Limma design with continuous and categorical covariates
Entering edit mode
dmcleanuk ▴ 30
Last seen 7.8 years ago

Dear all,

I'm performing a differential gene expression analysis using limma.

My study design is simple in that I only want to compare control and disease within three different groups, however, I want to control for 3 categorical covariates - site, sampling location and gender, and one continuous covariate - age. The contrasts of interest are:

CP_1 to CP_2: DEGs between control CP (CP_1) and diseased CP (CP_2)

C_1 to C_2: DEGs between control C (C_1) and diseased C (C_2)

N_1 to N_2: DEGs between control N (N_1) and diseased N (N_2)

Thus, '_1' represents a control, and '_2' represents a diseased case. I am not interested in genes associated with gender/age or any of the covariates, I just want to identify the disease effect whilst controlling for the covariates. 

My targets file is follows:

> targets[1:10,]
   Sample_ID Group     Site Sampling_location Gender Age
1    emiasb1  CP_1      leg               S_2 Female  54
2    emiasb2  CP_1      leg               S_1 Female  74
3    emiasb3  CP_1      leg               S_1 Female  39
4    emiasb4  CP_1      leg               S_1 Female  57
5    emiasb5  CP_1      leg               S_1   Male  32
6    emiasb6  CP_1      leg               S_1   Male  32
7    emiasb7  CP_1 buttocks               S_3   Male  63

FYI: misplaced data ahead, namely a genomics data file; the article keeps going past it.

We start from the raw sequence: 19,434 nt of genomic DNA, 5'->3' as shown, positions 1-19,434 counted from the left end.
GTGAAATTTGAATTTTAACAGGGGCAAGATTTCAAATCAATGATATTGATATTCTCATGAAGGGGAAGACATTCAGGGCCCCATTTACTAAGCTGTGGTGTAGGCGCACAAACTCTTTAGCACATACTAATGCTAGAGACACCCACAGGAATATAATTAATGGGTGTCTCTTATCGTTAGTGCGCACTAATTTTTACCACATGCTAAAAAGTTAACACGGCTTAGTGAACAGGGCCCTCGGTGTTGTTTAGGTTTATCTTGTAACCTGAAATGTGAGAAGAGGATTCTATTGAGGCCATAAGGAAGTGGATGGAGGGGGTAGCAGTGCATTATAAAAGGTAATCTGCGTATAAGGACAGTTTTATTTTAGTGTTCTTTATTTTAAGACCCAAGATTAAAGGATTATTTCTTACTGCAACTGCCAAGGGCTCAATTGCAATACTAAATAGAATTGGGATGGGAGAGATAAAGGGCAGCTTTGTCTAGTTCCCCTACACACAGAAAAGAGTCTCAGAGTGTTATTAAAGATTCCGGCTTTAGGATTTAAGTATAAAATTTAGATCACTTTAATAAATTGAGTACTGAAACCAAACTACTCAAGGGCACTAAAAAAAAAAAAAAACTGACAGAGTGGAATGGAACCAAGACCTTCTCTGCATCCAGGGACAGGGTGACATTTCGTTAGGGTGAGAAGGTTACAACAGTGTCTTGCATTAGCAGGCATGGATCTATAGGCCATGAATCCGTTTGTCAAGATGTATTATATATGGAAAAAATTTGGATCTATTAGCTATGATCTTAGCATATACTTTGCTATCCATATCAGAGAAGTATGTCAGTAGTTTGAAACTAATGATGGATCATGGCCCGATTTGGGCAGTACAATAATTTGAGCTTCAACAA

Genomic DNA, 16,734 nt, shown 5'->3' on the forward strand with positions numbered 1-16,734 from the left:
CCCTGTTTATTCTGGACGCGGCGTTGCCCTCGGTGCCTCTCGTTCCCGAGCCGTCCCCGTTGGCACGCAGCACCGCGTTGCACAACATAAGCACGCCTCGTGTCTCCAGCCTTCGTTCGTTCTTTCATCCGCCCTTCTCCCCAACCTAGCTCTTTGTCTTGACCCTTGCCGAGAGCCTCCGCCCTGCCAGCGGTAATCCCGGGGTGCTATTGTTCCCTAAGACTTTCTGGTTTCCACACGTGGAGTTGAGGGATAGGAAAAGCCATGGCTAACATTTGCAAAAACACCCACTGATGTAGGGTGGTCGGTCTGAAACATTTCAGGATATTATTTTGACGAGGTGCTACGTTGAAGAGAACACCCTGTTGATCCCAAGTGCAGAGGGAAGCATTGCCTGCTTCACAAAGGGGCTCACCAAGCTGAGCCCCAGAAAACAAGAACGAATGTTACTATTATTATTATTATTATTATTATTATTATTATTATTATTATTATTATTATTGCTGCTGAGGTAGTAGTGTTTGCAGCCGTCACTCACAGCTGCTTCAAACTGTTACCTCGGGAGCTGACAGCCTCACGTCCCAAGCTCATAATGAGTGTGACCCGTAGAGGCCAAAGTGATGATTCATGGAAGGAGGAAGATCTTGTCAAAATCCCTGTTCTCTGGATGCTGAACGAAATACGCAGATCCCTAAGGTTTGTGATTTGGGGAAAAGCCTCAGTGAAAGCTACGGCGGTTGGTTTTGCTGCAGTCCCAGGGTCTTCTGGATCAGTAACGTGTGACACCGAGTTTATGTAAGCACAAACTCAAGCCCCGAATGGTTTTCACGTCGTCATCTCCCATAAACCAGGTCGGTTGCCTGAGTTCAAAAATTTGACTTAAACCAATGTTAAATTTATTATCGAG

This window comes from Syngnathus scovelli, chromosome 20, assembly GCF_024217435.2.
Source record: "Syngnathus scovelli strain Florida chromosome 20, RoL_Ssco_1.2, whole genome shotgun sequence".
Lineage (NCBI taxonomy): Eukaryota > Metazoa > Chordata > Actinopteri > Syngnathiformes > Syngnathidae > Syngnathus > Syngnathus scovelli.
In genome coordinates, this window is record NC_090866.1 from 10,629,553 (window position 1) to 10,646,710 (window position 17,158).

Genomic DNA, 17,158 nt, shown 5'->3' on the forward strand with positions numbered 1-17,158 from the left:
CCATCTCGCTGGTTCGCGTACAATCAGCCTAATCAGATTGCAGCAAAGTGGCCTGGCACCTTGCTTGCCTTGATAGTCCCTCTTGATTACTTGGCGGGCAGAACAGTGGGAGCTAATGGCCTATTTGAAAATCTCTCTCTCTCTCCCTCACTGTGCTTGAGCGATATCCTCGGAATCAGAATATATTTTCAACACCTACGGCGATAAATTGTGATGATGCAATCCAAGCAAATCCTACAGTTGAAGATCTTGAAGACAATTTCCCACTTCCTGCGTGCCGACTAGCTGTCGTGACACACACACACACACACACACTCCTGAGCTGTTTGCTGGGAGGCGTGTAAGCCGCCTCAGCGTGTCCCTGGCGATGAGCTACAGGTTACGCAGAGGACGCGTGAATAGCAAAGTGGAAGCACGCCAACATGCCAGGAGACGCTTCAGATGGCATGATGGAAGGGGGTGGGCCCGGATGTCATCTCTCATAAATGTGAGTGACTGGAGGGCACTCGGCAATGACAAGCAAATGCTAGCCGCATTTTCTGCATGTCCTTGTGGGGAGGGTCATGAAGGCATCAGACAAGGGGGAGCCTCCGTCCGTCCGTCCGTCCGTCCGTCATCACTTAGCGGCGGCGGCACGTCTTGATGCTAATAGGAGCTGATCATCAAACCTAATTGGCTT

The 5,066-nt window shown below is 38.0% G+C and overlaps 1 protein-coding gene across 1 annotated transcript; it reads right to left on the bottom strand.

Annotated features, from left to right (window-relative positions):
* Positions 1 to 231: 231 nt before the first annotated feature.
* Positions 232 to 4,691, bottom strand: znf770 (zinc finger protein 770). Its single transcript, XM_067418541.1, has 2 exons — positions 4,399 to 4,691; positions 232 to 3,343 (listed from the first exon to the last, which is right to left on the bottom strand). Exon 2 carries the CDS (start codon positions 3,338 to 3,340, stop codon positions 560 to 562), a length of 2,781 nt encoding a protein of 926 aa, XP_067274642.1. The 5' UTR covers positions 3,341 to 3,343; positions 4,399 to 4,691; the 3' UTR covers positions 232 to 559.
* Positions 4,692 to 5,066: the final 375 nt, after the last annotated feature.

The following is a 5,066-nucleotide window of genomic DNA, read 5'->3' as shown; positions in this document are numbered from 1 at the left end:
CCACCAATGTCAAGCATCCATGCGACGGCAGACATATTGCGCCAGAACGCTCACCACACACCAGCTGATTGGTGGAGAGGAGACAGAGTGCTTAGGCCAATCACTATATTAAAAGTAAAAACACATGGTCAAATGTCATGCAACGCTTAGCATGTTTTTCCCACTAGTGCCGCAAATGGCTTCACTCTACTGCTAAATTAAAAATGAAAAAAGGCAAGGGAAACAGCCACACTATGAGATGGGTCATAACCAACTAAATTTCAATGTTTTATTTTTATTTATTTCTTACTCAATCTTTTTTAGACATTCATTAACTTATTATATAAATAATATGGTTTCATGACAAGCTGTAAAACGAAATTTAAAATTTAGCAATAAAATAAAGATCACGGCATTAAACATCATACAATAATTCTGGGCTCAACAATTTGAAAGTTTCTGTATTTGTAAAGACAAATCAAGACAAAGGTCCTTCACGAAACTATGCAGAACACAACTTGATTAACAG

8    emiasb8  CP_1      leg               S_2   Male  46
9    emiasb9  CP_1      leg               S_3   Male  72
10  emiasb10  CP_1      leg               S_2   Male  58

# sample numbers

> table(targets$Group)

 C_1  C_2 CP_1 CP_2  N_1  N_2
136   57   87   27   87   30 

f <- factor(targets$Group)

# cell means model with sampling location, age, site, and gender as blocking factors
design <- model.matrix(~0 + f + Sampling_location + as.numeric(Age) + Site + Gender, targets)


> head(design)
  fC_1 fC_2 fCP_1 fCP_2 fN_1 fN_2 Sampling_locationS_2 Sampling_locationS_3 Age Sitebuttocks Siteleg Sitethigh GenderMale
1    0    0     1     0    0    0                    1                    0  54            0       1         0          0
2    0    0     1     0    0    0                    0                    0  74            0       1         0          0
3    0    0     1     0    0    0                    0                    0  39            0       1         0          0
4    0    0     1     0    0    0                    0                    0  57            0       1         0          0
5    0    0     1     0    0    0                    0                    0  32            0       1         0          1
6    0    0     1     0    0    0                    0                    0  32            0       1         0          1

#fit model
fit <- lmFit(affydat, design)
# define contrast matrix
cont.matrix <- makeContrasts(P1="fCP_1-fCP_2",P2 = "fN_1-fN_2", P3 = "fC_1-fC_2",  levels=design)

> cont.matrix

Levels                 P1 P2 P3
  fC_1                  0  0  1
  fC_2                  0  0 -1
  fCP_1                 1  0  0
  fCP_2                -1  0  0
  fN_1                  0  1  0
  fN_2                  0 -1  0
  Sampling_locationS_2  0  0  0
  Sampling_locationS_3  0  0  0
  Age                   0  0  0
  Sitebuttocks          0  0  0
  Siteleg               0  0  0
  Sitethigh             0  0  0
  GenderMale            0  0  0

  fit2  <-, cont.matrix)
  fit3  <- eBayes(fit2, trend = TRUE)
  # the results for CP_1-CP_2 is in
  res <- topTable(fit3,coef=1,n = Inf, adjust="fdr", p = 0.05)

My results appear to be consistent with published studies however, I would like to confirm that my design is correct, and that I am appropriately controlling for the confounding variables before taking this any further.




limma batch effect covariates microarray • 8.9k views
Entering edit mode